Can you pass these three field sobriety tests?

On Behalf of | Oct 7, 2019 | Criminal Defense |

Before you get behind the wheel after an evening of drinking alcohol in North Carolina, you should know that if a law enforcement officer pulls you over, he or she may ask you to complete three standardized field sobriety tests. 

AAA explains that many judges consider the outcomes of these tests to be reliable. Here are the three tests, and what the authorities are looking for. 

One-leg stand 

The officer will ask you to stand on one foot with the other about six inches from the ground. While balancing for 30 seconds, you must count out loud by ones starting at one thousand. There are four actions that may indicate you have a blood alcohol content over the legal limit of 0.08%: 

  • Swaying 
  • Using your arms to catch your balance 
  • Hopping to keep your balance 
  • Putting your foot down 


This is another balance test, but it also incorporates other challenges that impairment may make it difficult for you to complete. You must walk heel to toe along a line for nine steps, turn on one foot, and come back the same way. In addition to balance, the officer wants to see how well you remember and follow the instructions.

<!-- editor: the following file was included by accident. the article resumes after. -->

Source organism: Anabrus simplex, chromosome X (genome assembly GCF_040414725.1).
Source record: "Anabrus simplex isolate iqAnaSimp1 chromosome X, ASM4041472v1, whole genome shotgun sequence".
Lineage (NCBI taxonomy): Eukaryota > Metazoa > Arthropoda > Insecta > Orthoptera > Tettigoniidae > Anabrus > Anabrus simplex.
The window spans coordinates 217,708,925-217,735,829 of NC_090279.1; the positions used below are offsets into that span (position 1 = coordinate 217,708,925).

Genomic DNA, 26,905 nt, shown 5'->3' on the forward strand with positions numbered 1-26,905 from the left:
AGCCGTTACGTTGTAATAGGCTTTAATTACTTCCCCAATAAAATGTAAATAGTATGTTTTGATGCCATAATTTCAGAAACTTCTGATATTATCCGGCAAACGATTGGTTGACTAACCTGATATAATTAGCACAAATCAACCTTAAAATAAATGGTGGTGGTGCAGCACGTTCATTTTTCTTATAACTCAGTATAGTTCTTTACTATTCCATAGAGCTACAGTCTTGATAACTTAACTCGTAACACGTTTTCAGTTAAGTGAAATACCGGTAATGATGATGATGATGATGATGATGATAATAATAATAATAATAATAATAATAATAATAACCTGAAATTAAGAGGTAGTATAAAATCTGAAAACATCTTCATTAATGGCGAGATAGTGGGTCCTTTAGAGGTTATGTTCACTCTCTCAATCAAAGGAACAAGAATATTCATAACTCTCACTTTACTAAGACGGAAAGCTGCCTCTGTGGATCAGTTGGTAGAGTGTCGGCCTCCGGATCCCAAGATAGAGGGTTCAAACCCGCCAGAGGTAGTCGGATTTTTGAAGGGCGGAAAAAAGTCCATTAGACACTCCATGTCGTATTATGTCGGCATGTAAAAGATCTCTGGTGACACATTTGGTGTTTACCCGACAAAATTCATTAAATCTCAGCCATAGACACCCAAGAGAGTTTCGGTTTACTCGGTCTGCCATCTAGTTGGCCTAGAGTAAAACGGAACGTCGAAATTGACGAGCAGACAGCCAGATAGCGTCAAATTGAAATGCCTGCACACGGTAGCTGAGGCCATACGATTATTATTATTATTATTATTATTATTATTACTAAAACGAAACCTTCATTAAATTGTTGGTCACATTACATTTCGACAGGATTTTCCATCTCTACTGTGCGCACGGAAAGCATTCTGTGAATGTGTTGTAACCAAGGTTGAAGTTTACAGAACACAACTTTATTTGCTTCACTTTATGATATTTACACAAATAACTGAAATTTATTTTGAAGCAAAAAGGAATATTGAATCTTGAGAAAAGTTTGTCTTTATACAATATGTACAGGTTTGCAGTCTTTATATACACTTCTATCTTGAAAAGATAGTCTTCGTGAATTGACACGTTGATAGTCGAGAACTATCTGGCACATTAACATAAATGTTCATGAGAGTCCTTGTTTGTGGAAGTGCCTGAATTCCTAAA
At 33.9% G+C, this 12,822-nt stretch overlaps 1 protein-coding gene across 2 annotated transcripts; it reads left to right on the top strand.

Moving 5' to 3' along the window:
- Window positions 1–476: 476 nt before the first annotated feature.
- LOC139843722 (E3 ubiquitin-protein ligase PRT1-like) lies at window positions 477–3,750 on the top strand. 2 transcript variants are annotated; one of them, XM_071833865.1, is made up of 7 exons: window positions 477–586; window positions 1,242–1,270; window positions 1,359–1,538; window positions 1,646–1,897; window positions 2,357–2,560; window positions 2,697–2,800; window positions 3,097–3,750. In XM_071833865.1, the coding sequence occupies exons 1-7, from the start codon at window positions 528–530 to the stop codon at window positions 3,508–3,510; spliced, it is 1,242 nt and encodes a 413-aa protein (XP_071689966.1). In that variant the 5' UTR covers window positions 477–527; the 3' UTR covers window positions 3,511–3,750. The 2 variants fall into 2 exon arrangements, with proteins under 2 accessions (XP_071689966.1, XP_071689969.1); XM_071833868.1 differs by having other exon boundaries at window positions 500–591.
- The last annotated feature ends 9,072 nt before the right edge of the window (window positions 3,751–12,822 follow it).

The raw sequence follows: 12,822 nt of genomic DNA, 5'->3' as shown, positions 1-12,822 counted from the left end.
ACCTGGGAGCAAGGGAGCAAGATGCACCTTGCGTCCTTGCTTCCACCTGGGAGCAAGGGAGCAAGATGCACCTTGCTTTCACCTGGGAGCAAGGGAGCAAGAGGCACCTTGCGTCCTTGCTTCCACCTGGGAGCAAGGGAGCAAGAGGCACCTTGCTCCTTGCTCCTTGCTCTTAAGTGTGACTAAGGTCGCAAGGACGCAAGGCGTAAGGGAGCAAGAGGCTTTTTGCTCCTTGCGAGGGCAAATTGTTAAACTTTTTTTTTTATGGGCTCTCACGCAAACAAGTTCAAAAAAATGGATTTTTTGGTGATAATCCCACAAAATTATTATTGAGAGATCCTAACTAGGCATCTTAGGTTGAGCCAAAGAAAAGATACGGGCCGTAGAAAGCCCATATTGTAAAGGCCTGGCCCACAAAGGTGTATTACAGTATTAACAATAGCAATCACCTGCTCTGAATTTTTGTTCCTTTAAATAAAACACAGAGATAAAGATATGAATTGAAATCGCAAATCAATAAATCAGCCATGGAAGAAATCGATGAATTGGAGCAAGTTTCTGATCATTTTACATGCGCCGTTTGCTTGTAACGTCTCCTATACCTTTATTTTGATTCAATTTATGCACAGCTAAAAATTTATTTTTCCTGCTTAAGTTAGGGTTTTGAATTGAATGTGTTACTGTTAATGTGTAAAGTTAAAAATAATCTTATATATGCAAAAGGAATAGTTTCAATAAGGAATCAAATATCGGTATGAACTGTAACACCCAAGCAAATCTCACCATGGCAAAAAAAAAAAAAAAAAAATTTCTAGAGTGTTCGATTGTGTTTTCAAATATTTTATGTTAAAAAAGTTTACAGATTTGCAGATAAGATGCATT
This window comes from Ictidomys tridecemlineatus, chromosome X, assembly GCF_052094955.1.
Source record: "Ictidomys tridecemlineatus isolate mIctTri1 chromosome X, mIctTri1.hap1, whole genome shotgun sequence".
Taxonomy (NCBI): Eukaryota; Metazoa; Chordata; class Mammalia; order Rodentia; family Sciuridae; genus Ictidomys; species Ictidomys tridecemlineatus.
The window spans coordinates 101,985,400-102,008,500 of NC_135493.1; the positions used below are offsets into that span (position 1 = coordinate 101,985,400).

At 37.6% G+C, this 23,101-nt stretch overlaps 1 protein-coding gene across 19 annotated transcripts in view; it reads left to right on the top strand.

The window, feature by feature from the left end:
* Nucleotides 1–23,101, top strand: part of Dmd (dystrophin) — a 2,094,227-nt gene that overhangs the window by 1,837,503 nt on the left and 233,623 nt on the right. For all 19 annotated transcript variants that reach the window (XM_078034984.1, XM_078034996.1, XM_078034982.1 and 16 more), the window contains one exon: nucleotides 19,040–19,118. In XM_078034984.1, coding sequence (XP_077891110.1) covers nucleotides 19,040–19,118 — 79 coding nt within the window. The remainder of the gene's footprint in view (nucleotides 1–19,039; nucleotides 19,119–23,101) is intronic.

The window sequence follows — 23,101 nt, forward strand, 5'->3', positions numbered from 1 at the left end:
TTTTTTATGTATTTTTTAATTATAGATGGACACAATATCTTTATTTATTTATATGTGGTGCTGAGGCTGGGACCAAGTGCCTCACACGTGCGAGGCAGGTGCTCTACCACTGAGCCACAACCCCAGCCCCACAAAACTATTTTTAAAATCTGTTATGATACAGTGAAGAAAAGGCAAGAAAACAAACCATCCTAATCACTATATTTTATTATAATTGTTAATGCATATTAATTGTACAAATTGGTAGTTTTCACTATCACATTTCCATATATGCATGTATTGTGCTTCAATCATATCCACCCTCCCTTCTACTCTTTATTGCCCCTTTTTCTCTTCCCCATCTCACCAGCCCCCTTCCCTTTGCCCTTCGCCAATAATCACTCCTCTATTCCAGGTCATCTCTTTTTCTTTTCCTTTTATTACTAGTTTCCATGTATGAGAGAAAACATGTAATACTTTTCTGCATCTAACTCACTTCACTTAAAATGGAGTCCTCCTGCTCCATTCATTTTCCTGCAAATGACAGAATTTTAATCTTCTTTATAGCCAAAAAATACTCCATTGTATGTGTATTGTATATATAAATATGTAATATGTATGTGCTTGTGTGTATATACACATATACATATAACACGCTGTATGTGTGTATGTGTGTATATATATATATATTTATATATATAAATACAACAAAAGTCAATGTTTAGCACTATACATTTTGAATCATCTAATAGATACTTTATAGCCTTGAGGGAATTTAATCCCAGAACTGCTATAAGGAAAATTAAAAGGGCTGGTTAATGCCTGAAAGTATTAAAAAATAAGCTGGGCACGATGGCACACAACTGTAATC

Horizontal gaze nystagmus 

This test involves an involuntary reflex: Your eye will jerk at a certain point if you are tracking an object (such as the officer’s finger) from side to side, and you have had too much to drinkYou may also have trouble following the object if you are impaired. 

Although you may fail some aspects of these tests, that does not necessarily mean you are intoxicated. Tell the officer if you have health conditions that may affect your balance, are taking seizure medications or other over-the-counter or prescription drugs, or if there is some other factor that may affect your ability to complete the tests. If the officer does not administer the tests correctly, this may also affect the validity of the results. 

This information is general in nature and should not be interpreted as legal advice.